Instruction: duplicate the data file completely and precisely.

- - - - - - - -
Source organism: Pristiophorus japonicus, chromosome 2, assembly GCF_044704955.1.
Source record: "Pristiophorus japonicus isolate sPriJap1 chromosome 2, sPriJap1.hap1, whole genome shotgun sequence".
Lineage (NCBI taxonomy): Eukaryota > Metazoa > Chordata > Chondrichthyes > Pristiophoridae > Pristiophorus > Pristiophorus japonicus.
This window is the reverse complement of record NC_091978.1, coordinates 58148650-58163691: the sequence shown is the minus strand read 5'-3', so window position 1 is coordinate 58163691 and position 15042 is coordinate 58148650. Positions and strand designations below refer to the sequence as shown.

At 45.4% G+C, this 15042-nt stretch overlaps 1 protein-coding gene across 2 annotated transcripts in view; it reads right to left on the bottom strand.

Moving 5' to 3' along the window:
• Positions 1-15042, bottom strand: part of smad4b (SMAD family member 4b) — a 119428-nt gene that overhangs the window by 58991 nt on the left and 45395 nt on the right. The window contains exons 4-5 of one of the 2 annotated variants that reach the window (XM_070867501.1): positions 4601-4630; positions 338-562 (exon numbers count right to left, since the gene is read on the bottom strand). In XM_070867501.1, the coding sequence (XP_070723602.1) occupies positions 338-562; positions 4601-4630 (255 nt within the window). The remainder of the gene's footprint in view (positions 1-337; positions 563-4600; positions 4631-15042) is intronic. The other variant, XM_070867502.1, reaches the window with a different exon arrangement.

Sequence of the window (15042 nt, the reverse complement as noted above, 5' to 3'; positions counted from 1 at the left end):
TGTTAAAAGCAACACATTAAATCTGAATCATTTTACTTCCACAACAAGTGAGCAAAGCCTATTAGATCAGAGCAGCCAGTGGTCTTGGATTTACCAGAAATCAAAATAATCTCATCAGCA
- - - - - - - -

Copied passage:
Source organism: Pristiophorus japonicus, chromosome 2, assembly GCF_044704955.1.
Source record: "Pristiophorus japonicus isolate sPriJap1 chromosome 2, sPriJap1.hap1, whole genome shotgun sequence".
Lineage (NCBI taxonomy): Eukaryota > Metazoa > Chordata > Chondrichthyes > Pristiophoridae > Pristiophorus > Pristiophorus japonicus.
This window is the reverse complement of record NC_091978.1, coordinates 58148650-58163691: the sequence shown is the minus strand read 5'-3', so window position 1 is coordinate 58163691 and position 15042 is coordinate 58148650. Positions and strand designations below refer to the sequence as shown.

At 45.4% G+C, this 15042-nt stretch overlaps 1 protein-coding gene across 2 annotated transcripts in view; it reads right to left on the bottom strand.

Moving 5' to 3' along the window:
• Positions 1-15042, bottom strand: part of smad4b (SMAD family member 4b) — a 119428-nt gene that overhangs the window by 58991 nt on the left and 45395 nt on the right. The window contains exons 4-5 of one of the 2 annotated variants that reach the window (XM_070867501.1): positions 4601-4630; positions 338-562 (exon numbers count right to left, since the gene is read on the bottom strand). In XM_070867501.1, the coding sequence (XP_070723602.1) occupies positions 338-562; positions 4601-4630 (255 nt within the window). The remainder of the gene's footprint in view (positions 1-337; positions 563-4600; positions 4631-15042) is intronic. The other variant, XM_070867502.1, reaches the window with a different exon arrangement.

Sequence of the window (15042 nt, the reverse complement as noted above, 5' to 3'; positions counted from 1 at the left end):
TGTTAAAAGCAACACATTAAATCTGAATCATTTTACTTCCACAACAAGTGAGCAAAGCCTATTAGATCAGAGCAGCCAGTGGTCTTGGATTTACCAGAAATCAAAATAATCTCATCAGCA